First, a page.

Engineers at Meijo University and Nagoya University have shown that GaN substrate can realize an external quantum efficiency (EQE) of more than 40 percent over the 380-425 nm range. And researchers at UCSB and the Ecole Polytechnique, France, have reported a peak EQE of 72 percent at 380 nm. Both cells have the potential to be included in a traditional multi-junction device to reap the high-energy region of the solar spectrum.
“However, the greatest approach is that of just one nitride-based cell, as a result of coverage of the entire solar spectrum through the direct bandgap of InGaN,” says UCSB’s Elison Matioli.
He explains that the main challenge to realizing such devices is the expansion of highquality InGaN layers rich in indium content. “Should this challenge be solved, one particular nitride solar cell makes perfect sense.”
Matioli and his awesome co-workers have built devices with highly doped n-type and p-type GaN regions that help to screen polarization related charges at hetero-interfaces to limit conversion efficiency. Another novel feature of the cells really are a roughened surface that couples more radiation into the device. Photovoltaics were produced by depositing GaN/InGaN p-i-n structures on sapphire by MOCVD. These devices featured a 60 nm thick active layer made of InGaN along with a p-type GaN cap having a surface roughness that could be adjusted by altering the development temperature of the layer.
The researchers measured the absorption and EQE in the cells at 350-450 nm (see Figure 2 for an example). This set of measurements said that radiation below 365 nm, which is absorbed by InGaN, fails to bring about current generation – instead, the carriers recombine in p-type GaN.
Between 370 nm and 410 nm the absorption curve closely follows the plot of EQE, indicating that nearly all the absorbed photons in this particular spectral range are transformed into electrons and holes. These carriers are efficiently separated and play a role in power generation. Above 410 nm, absorption by InGaN is very weak. Matioli and his awesome colleagues have tried to optimise the roughness with their cells so that they absorb more light. However, despite having their finest efforts, one or more-fifth of the incoming light evbryr either reflected off the top surface or passes directly from the cell. Two options for addressing these shortcomings will be to introduce anti-reflecting and highly reflecting coatings inside the top and bottom surfaces, or even to trap the incoming radiation with photonic crystal structures.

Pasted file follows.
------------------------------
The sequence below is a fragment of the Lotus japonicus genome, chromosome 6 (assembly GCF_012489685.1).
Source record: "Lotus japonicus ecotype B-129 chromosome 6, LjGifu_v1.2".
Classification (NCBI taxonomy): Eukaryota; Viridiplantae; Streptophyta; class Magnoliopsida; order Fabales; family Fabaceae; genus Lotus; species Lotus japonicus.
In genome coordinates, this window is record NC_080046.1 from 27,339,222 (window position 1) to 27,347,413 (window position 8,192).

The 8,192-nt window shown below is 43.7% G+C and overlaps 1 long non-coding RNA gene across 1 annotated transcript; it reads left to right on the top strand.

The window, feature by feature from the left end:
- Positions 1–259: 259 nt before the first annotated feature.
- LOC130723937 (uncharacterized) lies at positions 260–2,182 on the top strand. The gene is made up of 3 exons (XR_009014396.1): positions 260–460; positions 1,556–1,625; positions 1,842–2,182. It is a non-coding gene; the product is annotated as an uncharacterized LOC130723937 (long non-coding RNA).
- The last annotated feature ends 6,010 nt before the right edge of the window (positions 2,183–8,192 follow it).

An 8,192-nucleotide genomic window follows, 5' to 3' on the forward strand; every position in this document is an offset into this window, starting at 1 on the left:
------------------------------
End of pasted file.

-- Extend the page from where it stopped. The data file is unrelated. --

“I actually have been working with photonic crystals for the past years,” says Matioli, “and i also am investigating the usage of photonic crystals to nitride solar cells.” Meanwhile, Japanese scientific study has been fabricating devices with higher indium content layers by turning to superlattice architectures. Initially, the engineers fabricated two kind of device: a 50 pair superlattice with alternating 3 nm-thick layers of Ga0.83In0.17N and GaN, sandwiched from a 2.5 µm-thick n-doped buffer layer over a GaN substrate and a 100 nm p-type cap; and a 50 pair superlattice with alternating layers of three nm thick Ga0.83In0.17N and .6 nm-thick GaN, deposited on the same substrate and buffer because the first design and featuring an identical cap.
The 2nd structure, which has thinner GaN layers within the superlattice, produced a peak EQE greater than 46 percent, 15 times that of the other structure. However, within the more efficient structure the density of pits is far higher, which may make up the halving of the open-circuit voltage.
To realize high-quality material rich in efficiency, they turned to one third structure that combined 50 pairs of 3 nm thick layers of Ga0.83In0.17N and GaN with 10 pairs of three nm thick Ga0.83In0.17N and .6 nm thick GaN LED. Pit density plummeted to below 106 cm-2 and peak EQE hit 59 percent.
They is aiming to now build structures with higher indium content. “We are going to also fabricate solar cells on other crystal planes and also on a silicon substrate,” says Kuwahara.